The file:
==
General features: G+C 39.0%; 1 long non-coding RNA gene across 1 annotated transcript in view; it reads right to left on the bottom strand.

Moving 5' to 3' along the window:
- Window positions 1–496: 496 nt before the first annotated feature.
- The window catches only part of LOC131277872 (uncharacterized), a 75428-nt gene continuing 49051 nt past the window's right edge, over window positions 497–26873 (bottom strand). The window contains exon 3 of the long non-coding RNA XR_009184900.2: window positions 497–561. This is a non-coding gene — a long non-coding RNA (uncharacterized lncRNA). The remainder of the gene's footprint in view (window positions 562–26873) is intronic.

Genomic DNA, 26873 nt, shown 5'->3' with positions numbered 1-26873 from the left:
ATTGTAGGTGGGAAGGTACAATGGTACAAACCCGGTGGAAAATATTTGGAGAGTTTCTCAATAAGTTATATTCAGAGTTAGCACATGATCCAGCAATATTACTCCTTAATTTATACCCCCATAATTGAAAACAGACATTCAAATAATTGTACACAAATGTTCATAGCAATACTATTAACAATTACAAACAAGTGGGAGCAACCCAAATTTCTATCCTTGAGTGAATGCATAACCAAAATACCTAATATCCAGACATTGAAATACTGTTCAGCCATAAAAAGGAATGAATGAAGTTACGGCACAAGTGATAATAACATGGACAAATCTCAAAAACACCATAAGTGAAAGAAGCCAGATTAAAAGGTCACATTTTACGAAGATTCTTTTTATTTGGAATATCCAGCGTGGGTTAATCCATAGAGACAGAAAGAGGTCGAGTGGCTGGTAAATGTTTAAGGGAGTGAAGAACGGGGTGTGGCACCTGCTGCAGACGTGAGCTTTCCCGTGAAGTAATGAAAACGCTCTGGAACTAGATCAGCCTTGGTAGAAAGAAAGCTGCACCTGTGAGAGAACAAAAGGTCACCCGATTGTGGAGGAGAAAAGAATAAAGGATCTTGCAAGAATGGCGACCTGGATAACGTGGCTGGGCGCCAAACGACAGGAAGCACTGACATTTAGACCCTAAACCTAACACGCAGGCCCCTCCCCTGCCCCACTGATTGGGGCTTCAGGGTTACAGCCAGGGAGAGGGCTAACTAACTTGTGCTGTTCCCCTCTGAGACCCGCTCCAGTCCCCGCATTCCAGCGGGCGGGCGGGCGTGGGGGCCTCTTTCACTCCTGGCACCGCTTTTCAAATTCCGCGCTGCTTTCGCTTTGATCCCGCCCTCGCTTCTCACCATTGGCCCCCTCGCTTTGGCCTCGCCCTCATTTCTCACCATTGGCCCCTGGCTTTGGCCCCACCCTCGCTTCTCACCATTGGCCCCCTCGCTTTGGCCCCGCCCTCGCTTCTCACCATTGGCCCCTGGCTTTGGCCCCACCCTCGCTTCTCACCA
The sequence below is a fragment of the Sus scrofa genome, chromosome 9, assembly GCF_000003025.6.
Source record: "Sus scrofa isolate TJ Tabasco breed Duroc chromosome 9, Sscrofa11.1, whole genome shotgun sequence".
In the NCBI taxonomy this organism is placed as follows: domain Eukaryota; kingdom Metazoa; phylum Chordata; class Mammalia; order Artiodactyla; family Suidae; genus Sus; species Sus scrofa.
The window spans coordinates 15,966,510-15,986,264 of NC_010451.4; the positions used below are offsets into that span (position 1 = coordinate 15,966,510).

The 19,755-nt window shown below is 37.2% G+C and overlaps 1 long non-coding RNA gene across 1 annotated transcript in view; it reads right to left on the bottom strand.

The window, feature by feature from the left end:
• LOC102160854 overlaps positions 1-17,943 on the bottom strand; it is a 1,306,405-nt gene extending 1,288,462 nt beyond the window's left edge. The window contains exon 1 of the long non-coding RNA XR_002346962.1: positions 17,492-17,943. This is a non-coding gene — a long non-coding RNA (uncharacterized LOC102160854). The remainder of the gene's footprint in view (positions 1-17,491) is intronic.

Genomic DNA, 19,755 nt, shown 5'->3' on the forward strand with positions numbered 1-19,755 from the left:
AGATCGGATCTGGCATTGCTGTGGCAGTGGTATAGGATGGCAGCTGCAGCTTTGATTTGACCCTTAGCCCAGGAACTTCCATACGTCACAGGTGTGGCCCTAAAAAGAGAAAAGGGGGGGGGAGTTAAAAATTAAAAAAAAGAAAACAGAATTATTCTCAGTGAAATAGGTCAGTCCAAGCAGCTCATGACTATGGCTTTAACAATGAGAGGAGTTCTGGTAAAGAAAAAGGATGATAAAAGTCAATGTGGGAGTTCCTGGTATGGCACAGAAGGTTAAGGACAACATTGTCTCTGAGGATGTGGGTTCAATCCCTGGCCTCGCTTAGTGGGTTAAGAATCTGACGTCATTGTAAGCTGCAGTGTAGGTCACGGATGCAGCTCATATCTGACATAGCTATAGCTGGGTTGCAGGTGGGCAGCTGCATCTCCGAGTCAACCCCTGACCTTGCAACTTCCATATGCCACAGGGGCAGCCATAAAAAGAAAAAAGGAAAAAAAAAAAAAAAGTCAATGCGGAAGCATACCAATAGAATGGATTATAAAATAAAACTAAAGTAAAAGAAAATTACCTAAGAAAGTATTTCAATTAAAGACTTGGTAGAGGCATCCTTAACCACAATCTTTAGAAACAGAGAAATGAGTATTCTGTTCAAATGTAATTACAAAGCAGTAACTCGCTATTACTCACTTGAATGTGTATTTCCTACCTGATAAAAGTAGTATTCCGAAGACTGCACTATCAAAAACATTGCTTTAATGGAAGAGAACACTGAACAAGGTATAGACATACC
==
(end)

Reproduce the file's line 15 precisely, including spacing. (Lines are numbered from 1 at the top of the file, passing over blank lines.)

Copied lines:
AGATCGGATCTGGCATTGCTGTGGCAGTGGTATAGGATGGCAGCTGCAGCTTTGATTTGACCCTTAGCCCAGGAACTTCCATACGTCACAGGTGTGGCCCTAAAAAGAGAAAAGGGGGGGGGAGTTAAAAATTAAAAAAAAGAAAACAGAATTATTCTCAGTGAAATAGGTCAGTCCAAGCAGCTCATGACTATGGCTTTAACAATGAGAGGAGTTCTGGTAAAGAAAAAGGATGATAAAAGTCAATGTGGGAGTTCCTGGTATGGCACAGAAGGTTAAGGACAACATTGTCTCTGAGGATGTGGGTTCAATCCCTGGCCTCGCTTAGTGGGTTAAGAATCTGACGTCATTGTAAGCTGCAGTGTAGGTCACGGATGCAGCTCATATCTGACATAGCTATAGCTGGGTTGCAGGTGGGCAGCTGCATCTCCGAGTCAACCCCTGACCTTGCAACTTCCATATGCCACAGGGGCAGCCATAAAAAGAAAAAAGGAAAAAAAAAAAAAAAGTCAATGCGGAAGCATACCAATAGAATGGATTATAAAATAAAACTAAAGTAAAAGAAAATTACCTAAGAAAGTATTTCAATTAAAGACTTGGTAGAGGCATCCTTAACCACAATCTTTAGAAACAGAGAAATGAGTATTCTGTTCAAATGTAATTACAAAGCAGTAACTCGCTATTACTCACTTGAATGTGTATTTCCTACCTGATAAAAGTAGTATTCCGAAGACTGCACTATCAAAAACATTGCTTTAATGGAAGAGAACACTGAACAAGGTATAGACATACC